• Tokina 11-16mm f/2.8 (or the newer Tokina 11-20mm f/2.8, but that costs more so no), this is the lens I own myself and is in my eyes the “best” UWA lens for normal filmmaking, but does that mean it is for 360VR too?? Hmm
  • Rokinon 10mm f/2.8, is lighter/cheaper/wider (all 3 keys points for a 360VR rig) than the Tokina but is a fixed focal length (probably not a disadvantage though at all! As you absolutely don’t want that focal length to change once you’ve set it, thus why people will tape down zoom lenses if using them on a 360VR rig). However the Rokinon 10mm f/2.8 isn’t cheaper than Tokina when you consider the older Tokina models can easily be picked up secondhand, but the Rokinon can’t be so easily found at all secondhand as it is a newer lens.
  • Rokinon 16mm f/2, the fastest option but by this point at 16mm it is only barely UWA at all.

Outside these options listed, I can’t think of any good UWA lenses, or am I missing something? Everything else that comes to mind seems that they’d all be a worse compromise somewhere in price/FoV/speed/etc than these four that I listed.

Keen to hear in the comments your views on my thought process and each of the options I reached at!

Where is Fujifilm’s fast standard zoom??

Partially because of the release of the newly announced Fujifilm X-T10, I went and checked out the range of Fujifilm lenses out of curiosity. (because hey, they suck for video now, but maybe one day they’ll catch up? Always good to keep informed in advance)

To my surprise they appear to be lacking the most essential of pro lenses, a fast standard range zoom! The closest to it is the Fujinon XF 18-55mm f/2.8-4, but that slows down to f/4 at the long end.

Which is strange, as I have kept on hearing that the lenses are Fujifilm’s strong point for going with their system over the others. Yet it appears Panasonic, Olympus, and Samsung are the only mirrorless systems which have the basics covered (wide angle, fast standard zoom, fast tele zoom, wide prime, standard prime, portrait prime). Sony is still lacking with their refusal to make f/2.8 zooms because they want to keep size down (so your only left with f/4 from their zooms).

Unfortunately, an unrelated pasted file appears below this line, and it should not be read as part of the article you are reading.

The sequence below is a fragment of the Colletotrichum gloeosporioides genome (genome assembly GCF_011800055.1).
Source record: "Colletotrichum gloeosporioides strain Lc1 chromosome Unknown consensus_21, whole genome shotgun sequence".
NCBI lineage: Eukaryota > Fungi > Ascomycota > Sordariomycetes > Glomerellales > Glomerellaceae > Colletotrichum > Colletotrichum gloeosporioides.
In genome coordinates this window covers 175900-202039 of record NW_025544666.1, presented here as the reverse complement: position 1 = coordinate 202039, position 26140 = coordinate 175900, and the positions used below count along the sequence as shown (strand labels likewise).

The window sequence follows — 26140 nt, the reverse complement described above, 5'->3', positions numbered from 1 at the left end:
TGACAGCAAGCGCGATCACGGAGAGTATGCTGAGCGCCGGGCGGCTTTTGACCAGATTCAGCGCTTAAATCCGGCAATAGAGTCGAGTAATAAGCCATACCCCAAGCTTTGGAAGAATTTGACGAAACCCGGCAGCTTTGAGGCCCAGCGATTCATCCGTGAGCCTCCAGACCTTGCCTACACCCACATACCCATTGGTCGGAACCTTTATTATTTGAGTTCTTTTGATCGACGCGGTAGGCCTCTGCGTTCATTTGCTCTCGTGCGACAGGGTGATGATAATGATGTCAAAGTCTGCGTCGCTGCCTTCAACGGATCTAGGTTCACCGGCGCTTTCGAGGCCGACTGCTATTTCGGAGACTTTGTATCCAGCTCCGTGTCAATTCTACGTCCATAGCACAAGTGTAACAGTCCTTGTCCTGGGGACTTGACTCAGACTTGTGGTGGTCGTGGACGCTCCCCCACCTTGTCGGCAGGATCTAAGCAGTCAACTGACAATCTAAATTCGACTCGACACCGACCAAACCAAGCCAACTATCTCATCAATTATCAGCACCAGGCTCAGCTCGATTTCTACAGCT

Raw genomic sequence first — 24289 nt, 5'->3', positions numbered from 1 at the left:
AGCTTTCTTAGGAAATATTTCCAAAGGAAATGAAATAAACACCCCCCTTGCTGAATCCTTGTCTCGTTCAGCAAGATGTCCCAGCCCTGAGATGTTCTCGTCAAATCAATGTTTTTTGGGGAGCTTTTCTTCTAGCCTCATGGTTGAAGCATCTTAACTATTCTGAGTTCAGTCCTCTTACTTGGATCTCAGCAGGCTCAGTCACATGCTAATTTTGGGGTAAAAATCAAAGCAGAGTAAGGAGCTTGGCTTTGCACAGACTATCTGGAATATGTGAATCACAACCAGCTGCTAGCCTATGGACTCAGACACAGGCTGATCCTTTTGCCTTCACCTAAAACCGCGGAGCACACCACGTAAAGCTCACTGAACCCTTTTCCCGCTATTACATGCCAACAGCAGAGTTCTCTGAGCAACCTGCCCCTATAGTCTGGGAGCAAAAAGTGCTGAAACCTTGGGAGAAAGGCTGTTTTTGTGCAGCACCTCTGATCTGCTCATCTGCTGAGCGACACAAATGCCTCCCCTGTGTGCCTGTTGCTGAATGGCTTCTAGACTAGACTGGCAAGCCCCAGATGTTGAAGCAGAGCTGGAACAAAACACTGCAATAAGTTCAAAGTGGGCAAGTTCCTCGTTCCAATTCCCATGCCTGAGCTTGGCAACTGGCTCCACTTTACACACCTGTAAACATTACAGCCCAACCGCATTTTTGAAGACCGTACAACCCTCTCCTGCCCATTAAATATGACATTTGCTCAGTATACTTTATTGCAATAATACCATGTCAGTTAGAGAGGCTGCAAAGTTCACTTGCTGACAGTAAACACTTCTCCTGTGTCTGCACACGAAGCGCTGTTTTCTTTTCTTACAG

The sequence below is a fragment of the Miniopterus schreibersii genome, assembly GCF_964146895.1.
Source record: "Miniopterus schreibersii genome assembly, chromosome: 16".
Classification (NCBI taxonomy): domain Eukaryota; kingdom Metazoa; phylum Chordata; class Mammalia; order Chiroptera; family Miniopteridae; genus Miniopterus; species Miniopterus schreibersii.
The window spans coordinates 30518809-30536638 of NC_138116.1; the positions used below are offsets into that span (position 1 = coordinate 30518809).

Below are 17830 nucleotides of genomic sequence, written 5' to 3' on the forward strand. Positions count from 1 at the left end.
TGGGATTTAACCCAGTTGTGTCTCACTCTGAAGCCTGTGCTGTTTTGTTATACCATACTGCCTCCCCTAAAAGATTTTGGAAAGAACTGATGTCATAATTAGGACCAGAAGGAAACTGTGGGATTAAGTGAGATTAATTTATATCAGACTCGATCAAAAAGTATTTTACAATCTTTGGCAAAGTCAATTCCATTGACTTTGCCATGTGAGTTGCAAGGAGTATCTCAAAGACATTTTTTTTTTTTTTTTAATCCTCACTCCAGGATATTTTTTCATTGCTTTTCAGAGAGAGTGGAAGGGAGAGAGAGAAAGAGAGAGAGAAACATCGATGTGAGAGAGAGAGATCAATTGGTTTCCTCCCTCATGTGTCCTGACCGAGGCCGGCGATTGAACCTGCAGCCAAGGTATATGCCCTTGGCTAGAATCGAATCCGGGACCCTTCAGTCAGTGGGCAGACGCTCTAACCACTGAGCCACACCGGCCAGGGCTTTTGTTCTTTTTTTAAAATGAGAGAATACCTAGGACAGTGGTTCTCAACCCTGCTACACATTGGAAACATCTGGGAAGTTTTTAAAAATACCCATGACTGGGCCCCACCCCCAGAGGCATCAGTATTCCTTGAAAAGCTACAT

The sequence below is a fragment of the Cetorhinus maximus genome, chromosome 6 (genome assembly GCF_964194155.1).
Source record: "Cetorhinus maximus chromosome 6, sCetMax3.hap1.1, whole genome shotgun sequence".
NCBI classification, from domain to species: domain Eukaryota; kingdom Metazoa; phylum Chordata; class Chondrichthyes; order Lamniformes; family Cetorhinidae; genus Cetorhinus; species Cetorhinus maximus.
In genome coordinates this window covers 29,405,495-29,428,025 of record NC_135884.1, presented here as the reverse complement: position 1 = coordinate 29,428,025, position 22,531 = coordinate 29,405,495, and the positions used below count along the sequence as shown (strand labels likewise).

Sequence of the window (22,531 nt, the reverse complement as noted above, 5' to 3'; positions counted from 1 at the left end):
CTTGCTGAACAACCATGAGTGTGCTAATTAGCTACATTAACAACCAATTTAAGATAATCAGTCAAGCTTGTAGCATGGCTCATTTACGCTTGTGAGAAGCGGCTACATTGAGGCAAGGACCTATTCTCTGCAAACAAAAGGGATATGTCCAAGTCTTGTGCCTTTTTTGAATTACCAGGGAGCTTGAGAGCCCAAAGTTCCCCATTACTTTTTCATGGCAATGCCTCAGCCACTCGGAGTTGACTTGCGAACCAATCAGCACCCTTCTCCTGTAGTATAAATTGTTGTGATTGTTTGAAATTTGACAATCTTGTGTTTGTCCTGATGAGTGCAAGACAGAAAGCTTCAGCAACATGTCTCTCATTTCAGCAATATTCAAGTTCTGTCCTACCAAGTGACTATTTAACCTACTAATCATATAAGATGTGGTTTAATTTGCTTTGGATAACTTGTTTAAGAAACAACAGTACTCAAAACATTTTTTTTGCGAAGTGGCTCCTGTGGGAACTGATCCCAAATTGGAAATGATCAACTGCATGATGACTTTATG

Looking at those three which do have the basics covered:
1) Olympus and Panasonic, as the oldest system it isn’t surprising they’ve got all the core bases covered. And as they share the same mount, Micro Four Third users truly are spoilt for choice! Able to pick from either brand.
2) Samsung is the kinda surprising one here out of the three, as they’re a very new entrant and up until lately just made lower end cameras (NX3000/NX300/NX30) but with the completion of their core lens range and the amazing Samsung NX1 I reckon it shows Samsung is here to fight and how seriously they’re taking it. They’re the one to watch!

Update #1:
Well… a few minutes after I published this I discovered I got the main premise of this blog post wrong! Ah my bad… there is a Fujifilm 16-55mm f/2.8 But it appears the 16-55mm f/2.8 only just came out this year however (and even the 50-150mm f/2.8 didn’t come out until late last year), guess that is why I missed it. And also it didn’t come out until a year after Samsung’s 16-50mm f/2.8 (and 50-150mm f/2.8), thus meaning the broad point of my post remains the same (Olympus/Panasonic are first, Samsung second, in covering the basics for lenses).

Update #2:
While looking at the specs for the new Fujifilm X-T10 I see is a world camera with 25fps & 30fps! (and 24fps too of course) Gee, why can’t Panasonic do the same with their G7 which was just announced yesterday?? Such a disappointment.